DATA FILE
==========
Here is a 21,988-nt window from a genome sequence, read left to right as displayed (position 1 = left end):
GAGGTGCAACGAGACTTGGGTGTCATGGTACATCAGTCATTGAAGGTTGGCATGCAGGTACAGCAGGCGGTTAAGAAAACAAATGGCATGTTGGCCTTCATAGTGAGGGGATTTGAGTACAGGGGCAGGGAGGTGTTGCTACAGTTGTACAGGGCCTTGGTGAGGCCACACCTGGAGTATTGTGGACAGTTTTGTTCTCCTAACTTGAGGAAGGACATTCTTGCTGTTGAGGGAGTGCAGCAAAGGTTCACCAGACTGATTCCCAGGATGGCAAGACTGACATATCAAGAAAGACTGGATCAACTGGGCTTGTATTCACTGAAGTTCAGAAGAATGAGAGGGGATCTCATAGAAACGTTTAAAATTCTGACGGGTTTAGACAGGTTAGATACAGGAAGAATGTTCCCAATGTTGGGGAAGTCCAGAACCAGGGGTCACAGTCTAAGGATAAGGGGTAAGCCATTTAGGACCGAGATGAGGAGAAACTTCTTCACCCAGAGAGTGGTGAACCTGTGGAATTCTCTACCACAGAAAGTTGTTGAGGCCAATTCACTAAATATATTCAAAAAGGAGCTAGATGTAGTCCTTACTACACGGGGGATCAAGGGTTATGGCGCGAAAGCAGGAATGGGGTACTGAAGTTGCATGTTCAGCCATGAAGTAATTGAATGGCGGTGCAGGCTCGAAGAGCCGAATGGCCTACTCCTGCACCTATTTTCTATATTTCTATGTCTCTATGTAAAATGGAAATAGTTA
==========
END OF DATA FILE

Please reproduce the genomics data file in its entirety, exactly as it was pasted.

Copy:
Here is a 21,988-nt window from a genome sequence, read left to right as displayed (position 1 = left end):
GAGGTGCAACGAGACTTGGGTGTCATGGTACATCAGTCATTGAAGGTTGGCATGCAGGTACAGCAGGCGGTTAAGAAAACAAATGGCATGTTGGCCTTCATAGTGAGGGGATTTGAGTACAGGGGCAGGGAGGTGTTGCTACAGTTGTACAGGGCCTTGGTGAGGCCACACCTGGAGTATTGTGGACAGTTTTGTTCTCCTAACTTGAGGAAGGACATTCTTGCTGTTGAGGGAGTGCAGCAAAGGTTCACCAGACTGATTCCCAGGATGGCAAGACTGACATATCAAGAAAGACTGGATCAACTGGGCTTGTATTCACTGAAGTTCAGAAGAATGAGAGGGGATCTCATAGAAACGTTTAAAATTCTGACGGGTTTAGACAGGTTAGATACAGGAAGAATGTTCCCAATGTTGGGGAAGTCCAGAACCAGGGGTCACAGTCTAAGGATAAGGGGTAAGCCATTTAGGACCGAGATGAGGAGAAACTTCTTCACCCAGAGAGTGGTGAACCTGTGGAATTCTCTACCACAGAAAGTTGTTGAGGCCAATTCACTAAATATATTCAAAAAGGAGCTAGATGTAGTCCTTACTACACGGGGGATCAAGGGTTATGGCGCGAAAGCAGGAATGGGGTACTGAAGTTGCATGTTCAGCCATGAAGTAATTGAATGGCGGTGCAGGCTCGAAGAGCCGAATGGCCTACTCCTGCACCTATTTTCTATATTTCTATGTCTCTATGTAAAATGGAAATAGTTA